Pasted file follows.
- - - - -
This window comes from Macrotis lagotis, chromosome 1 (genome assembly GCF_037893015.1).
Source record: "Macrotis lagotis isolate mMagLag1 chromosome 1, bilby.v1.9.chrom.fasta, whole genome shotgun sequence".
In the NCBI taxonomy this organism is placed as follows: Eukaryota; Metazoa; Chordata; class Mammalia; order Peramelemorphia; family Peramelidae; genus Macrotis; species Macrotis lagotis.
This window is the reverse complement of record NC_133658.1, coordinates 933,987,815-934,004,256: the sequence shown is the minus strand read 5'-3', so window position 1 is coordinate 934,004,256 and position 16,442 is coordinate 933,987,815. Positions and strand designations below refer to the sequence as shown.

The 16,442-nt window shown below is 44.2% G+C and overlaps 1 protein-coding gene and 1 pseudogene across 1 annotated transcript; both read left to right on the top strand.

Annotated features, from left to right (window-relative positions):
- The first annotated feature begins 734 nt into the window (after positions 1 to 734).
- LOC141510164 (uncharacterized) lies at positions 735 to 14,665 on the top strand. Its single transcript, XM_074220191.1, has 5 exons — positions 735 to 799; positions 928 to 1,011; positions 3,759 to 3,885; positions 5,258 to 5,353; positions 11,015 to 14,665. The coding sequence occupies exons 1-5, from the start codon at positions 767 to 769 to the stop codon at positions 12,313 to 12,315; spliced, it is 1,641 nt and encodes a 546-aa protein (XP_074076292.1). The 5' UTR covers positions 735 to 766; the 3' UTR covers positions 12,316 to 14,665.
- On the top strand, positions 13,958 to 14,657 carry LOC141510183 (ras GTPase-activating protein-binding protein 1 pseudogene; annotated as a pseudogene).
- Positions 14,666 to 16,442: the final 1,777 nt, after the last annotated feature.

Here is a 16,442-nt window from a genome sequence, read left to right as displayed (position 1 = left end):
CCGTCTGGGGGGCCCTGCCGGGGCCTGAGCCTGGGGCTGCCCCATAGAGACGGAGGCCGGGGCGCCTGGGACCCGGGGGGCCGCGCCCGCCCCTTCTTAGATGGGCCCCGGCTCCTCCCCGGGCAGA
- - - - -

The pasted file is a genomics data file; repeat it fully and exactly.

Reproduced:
This window comes from Macrotis lagotis, chromosome 1 (genome assembly GCF_037893015.1).
Source record: "Macrotis lagotis isolate mMagLag1 chromosome 1, bilby.v1.9.chrom.fasta, whole genome shotgun sequence".
In the NCBI taxonomy this organism is placed as follows: Eukaryota; Metazoa; Chordata; class Mammalia; order Peramelemorphia; family Peramelidae; genus Macrotis; species Macrotis lagotis.
This window is the reverse complement of record NC_133658.1, coordinates 933,987,815-934,004,256: the sequence shown is the minus strand read 5'-3', so window position 1 is coordinate 934,004,256 and position 16,442 is coordinate 933,987,815. Positions and strand designations below refer to the sequence as shown.

The 16,442-nt window shown below is 44.2% G+C and overlaps 1 protein-coding gene and 1 pseudogene across 1 annotated transcript; both read left to right on the top strand.

Annotated features, from left to right (window-relative positions):
- The first annotated feature begins 734 nt into the window (after positions 1 to 734).
- LOC141510164 (uncharacterized) lies at positions 735 to 14,665 on the top strand. Its single transcript, XM_074220191.1, has 5 exons — positions 735 to 799; positions 928 to 1,011; positions 3,759 to 3,885; positions 5,258 to 5,353; positions 11,015 to 14,665. The coding sequence occupies exons 1-5, from the start codon at positions 767 to 769 to the stop codon at positions 12,313 to 12,315; spliced, it is 1,641 nt and encodes a 546-aa protein (XP_074076292.1). The 5' UTR covers positions 735 to 766; the 3' UTR covers positions 12,316 to 14,665.
- On the top strand, positions 13,958 to 14,657 carry LOC141510183 (ras GTPase-activating protein-binding protein 1 pseudogene; annotated as a pseudogene).
- Positions 14,666 to 16,442: the final 1,777 nt, after the last annotated feature.

Here is a 16,442-nt window from a genome sequence, read left to right as displayed (position 1 = left end):
CCGTCTGGGGGGCCCTGCCGGGGCCTGAGCCTGGGGCTGCCCCATAGAGACGGAGGCCGGGGCGCCTGGGACCCGGGGGGCCGCGCCCGCCCCTTCTTAGATGGGCCCCGGCTCCTCCCCGGGCAGA